Monday, January 9, 2023

I Love A Success Story - Memories by Janet Stickney

The Pioneers of Our Society

An Essay By Janet Stickney

Janet 1964 
I have been going out dressed as a girl since I was about 15, and got fairly good at it. As I got older I found out about efforts to organize groups, specifically for people like us. I was in my twenties when I met Virginia Prince for the first time, and even though we viewed the situation differently we became great friends. Because of the McCarthy era laws regarding men in dresses were so draconian she had to find a way, and her rules were an effort to stave off law enforcement of that time. During the early 60's Virginia started a group called The Society for a Second Self, which became Tri-Ess. These groups were modestly successful, but she had at first set the rules for entry very narrowly. Such as only married men could join. No divorced men. A widower was okay but not a single guy. The friction caused by these rules led to the formation of groups all over the country. However, the explosion of these groups would not have happened so quickly if Virginia had not started it all.

Since I was the President of Crossroads Chapter in Detroit which was started in the early 70's, I had the opportunity to meet with Virginia and other pioneers many times and our friendship grew very strong even though we did not agree on our directions. Twice we had a convention in the Detroit area and she was a guest in my home. Many of the long time supporters of her efforts, like Elaine Willey, eventually merged with our openness versus her strict rules. In fact, Elaine became an officer of our group. That growth of clubs happened primarily in the 70's and served and helped thousands of people that struggle with their inner girl like so many of us still do. Just knowing that you are not alone is a comfort, and attending a meeting is, and can be, euphoric for many. Pretty, not pretty, older or younger, rich or poor, makes no difference. The feelings are the same.

Everything Virginia did was way before the internet, so you can imagine just how hard it was. Her magazine, Transvestia, reached many people, and using mail in questionnaires, she slowly developed a core of people and they carefully began meeting together. How hard was it for the first adopters to get dressed up and step into the unknown? Especially with the laws the way they were? Then they had a bungalow camp in the Catskills which was run by Susanna Valenti and her wife Marie, who also ran a wig store in town. This was all before my time, but I knew or had met many of those that attended that resort. and virtually all of the participants are gone now. Yet the mere formation of a vacation spot strictly for us, shows the desire of so many to socialize with each other.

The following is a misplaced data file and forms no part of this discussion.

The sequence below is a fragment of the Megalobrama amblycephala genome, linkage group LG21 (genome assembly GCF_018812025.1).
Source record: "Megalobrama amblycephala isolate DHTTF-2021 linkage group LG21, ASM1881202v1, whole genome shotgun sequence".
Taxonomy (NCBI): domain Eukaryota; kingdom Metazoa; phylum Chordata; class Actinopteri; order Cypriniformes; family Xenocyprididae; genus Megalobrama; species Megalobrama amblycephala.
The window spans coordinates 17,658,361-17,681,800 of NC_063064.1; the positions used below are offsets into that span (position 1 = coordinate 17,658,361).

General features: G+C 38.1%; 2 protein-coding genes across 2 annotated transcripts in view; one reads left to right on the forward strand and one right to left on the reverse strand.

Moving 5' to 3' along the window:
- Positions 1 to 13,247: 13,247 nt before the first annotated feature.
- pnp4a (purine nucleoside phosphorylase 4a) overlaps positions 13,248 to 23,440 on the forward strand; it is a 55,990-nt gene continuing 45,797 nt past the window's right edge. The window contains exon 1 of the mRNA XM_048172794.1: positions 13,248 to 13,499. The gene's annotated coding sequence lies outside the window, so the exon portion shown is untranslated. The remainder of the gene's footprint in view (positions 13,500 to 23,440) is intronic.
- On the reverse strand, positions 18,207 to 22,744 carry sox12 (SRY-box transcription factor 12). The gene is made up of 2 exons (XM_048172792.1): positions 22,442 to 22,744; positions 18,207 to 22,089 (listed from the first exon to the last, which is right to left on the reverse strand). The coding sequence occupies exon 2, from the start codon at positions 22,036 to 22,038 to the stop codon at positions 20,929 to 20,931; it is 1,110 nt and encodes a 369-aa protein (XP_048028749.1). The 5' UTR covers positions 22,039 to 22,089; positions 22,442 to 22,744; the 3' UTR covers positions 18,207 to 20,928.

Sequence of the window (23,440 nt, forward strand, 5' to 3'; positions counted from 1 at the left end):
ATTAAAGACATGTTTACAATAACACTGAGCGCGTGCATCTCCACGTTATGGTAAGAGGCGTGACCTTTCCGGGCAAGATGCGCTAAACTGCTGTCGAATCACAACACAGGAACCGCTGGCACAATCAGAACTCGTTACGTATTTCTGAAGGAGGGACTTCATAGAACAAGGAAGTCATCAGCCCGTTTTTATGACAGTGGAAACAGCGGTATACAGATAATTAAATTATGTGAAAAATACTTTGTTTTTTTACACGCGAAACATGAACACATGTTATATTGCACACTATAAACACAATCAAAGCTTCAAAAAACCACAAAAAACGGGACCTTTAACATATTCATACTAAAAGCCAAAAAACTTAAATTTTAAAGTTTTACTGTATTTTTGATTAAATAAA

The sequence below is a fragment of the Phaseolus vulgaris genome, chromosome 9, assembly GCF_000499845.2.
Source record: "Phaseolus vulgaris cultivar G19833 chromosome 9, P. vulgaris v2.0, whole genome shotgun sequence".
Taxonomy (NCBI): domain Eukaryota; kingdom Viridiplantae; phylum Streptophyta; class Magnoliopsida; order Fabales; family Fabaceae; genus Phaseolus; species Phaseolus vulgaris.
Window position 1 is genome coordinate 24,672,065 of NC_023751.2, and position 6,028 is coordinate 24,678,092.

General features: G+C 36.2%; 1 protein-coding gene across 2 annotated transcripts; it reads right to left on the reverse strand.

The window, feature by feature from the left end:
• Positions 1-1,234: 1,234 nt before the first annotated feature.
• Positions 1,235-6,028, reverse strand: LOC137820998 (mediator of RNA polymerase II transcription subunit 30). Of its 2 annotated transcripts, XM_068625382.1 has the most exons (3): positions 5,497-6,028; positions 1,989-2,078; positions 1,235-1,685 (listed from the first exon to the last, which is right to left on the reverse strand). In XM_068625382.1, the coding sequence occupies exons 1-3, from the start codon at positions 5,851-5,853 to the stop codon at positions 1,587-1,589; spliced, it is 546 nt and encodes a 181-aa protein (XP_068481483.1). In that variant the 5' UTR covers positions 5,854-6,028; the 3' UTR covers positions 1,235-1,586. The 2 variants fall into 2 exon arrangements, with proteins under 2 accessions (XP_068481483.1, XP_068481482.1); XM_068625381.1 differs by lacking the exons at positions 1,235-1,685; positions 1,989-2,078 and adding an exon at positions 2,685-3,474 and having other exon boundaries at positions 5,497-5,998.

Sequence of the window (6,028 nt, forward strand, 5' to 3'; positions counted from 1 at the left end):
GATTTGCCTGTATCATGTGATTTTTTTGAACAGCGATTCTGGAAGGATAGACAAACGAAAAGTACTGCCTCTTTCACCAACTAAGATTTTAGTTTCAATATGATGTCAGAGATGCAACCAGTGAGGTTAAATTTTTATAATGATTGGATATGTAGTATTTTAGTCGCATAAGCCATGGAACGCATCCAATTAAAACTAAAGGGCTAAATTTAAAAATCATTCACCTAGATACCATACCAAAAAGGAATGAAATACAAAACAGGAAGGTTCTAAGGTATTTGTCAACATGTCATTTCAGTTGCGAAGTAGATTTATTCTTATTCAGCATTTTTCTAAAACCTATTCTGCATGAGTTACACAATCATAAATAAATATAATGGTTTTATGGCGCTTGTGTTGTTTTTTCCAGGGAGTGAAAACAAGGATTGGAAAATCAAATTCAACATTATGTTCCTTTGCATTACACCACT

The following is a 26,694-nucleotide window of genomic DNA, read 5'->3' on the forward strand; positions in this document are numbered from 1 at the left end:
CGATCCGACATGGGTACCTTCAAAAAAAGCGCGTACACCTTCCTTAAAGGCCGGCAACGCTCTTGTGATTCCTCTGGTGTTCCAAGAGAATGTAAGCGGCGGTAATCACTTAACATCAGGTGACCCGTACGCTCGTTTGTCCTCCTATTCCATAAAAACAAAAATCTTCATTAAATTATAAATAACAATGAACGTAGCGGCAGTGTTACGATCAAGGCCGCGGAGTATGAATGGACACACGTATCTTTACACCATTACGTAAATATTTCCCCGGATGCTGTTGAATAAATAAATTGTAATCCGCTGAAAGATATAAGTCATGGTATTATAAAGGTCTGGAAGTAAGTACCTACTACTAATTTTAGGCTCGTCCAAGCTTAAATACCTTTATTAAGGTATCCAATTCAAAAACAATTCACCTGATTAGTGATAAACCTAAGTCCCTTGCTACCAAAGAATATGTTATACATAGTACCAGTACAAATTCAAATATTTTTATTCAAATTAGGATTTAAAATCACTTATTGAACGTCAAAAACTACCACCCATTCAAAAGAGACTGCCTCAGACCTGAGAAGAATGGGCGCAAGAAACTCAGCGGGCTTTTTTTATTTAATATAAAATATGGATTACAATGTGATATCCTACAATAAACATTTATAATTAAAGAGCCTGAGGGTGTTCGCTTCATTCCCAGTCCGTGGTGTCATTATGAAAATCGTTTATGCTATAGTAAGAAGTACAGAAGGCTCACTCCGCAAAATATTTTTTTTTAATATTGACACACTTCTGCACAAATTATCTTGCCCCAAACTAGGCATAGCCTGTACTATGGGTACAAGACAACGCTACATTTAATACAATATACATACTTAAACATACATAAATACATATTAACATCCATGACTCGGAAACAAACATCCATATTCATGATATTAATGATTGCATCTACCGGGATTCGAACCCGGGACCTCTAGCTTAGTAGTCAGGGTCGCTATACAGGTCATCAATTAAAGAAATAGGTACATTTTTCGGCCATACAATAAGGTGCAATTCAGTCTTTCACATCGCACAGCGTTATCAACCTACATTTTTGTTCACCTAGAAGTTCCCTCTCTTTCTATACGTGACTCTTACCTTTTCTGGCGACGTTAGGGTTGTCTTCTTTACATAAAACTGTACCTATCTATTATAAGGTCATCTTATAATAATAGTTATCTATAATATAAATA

Today, many of us who participated in the early formation of these clubs and groups are no longer with us as time moves on. But today that need to socialize can be met with so many websites that caters to our needs. Pictures, essays, fiction, and so many shops that cater to us are online, yet that need to physically meet someone like you is always there, beckoning us to enjoy that sense of not being alone. You talk, you laugh, you learn, that is how you get better at presenting yourself. We had a member that was in a wheelchair, and she was a true delight and was gorgeous to boot. She made it clear that anyone can be a girl. I am now old enough to have met and enjoyed the company of so many of the pioneers of our  portion of society, and still think about the many fun times we had together.

That is the only message. Enjoy yourself, do your best, meet others like you in your local club. You will treasure those moments for the rest of your life.

Go in Peace



See my "Dream Girl" Post for more about Janet.  Please comment and as I have, thank Janet for sharing her memories of our history.  

1 comment:

  1. I have read many of her works over the years thank you Rhonda for letting us get to know the lady behind the words.